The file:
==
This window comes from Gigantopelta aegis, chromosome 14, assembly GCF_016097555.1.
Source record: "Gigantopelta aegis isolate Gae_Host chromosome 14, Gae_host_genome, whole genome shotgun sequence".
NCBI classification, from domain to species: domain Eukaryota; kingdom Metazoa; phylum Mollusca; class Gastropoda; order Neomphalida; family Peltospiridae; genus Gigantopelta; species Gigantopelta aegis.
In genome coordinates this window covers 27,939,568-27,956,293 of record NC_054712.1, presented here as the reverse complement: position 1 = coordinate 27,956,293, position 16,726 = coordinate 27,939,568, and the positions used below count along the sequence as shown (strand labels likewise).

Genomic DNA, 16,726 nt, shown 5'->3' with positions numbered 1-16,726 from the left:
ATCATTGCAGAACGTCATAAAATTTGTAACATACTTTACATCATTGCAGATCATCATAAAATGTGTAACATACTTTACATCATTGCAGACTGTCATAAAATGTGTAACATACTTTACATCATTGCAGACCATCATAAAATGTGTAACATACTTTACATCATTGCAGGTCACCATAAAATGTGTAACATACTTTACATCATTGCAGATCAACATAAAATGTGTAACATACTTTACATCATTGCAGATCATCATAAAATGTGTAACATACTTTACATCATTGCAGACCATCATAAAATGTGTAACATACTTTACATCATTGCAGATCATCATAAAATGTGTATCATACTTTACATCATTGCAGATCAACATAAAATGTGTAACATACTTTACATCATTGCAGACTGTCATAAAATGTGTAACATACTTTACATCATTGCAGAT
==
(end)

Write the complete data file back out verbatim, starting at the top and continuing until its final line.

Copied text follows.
This window comes from Gigantopelta aegis, chromosome 14, assembly GCF_016097555.1.
Source record: "Gigantopelta aegis isolate Gae_Host chromosome 14, Gae_host_genome, whole genome shotgun sequence".
NCBI classification, from domain to species: domain Eukaryota; kingdom Metazoa; phylum Mollusca; class Gastropoda; order Neomphalida; family Peltospiridae; genus Gigantopelta; species Gigantopelta aegis.
In genome coordinates this window covers 27,939,568-27,956,293 of record NC_054712.1, presented here as the reverse complement: position 1 = coordinate 27,956,293, position 16,726 = coordinate 27,939,568, and the positions used below count along the sequence as shown (strand labels likewise).

Genomic DNA, 16,726 nt, shown 5'->3' with positions numbered 1-16,726 from the left:
ATCATTGCAGAACGTCATAAAATTTGTAACATACTTTACATCATTGCAGATCATCATAAAATGTGTAACATACTTTACATCATTGCAGACTGTCATAAAATGTGTAACATACTTTACATCATTGCAGACCATCATAAAATGTGTAACATACTTTACATCATTGCAGGTCACCATAAAATGTGTAACATACTTTACATCATTGCAGATCAACATAAAATGTGTAACATACTTTACATCATTGCAGATCATCATAAAATGTGTAACATACTTTACATCATTGCAGACCATCATAAAATGTGTAACATACTTTACATCATTGCAGATCATCATAAAATGTGTATCATACTTTACATCATTGCAGATCAACATAAAATGTGTAACATACTTTACATCATTGCAGACTGTCATAAAATGTGTAACATACTTTACATCATTGCAGAT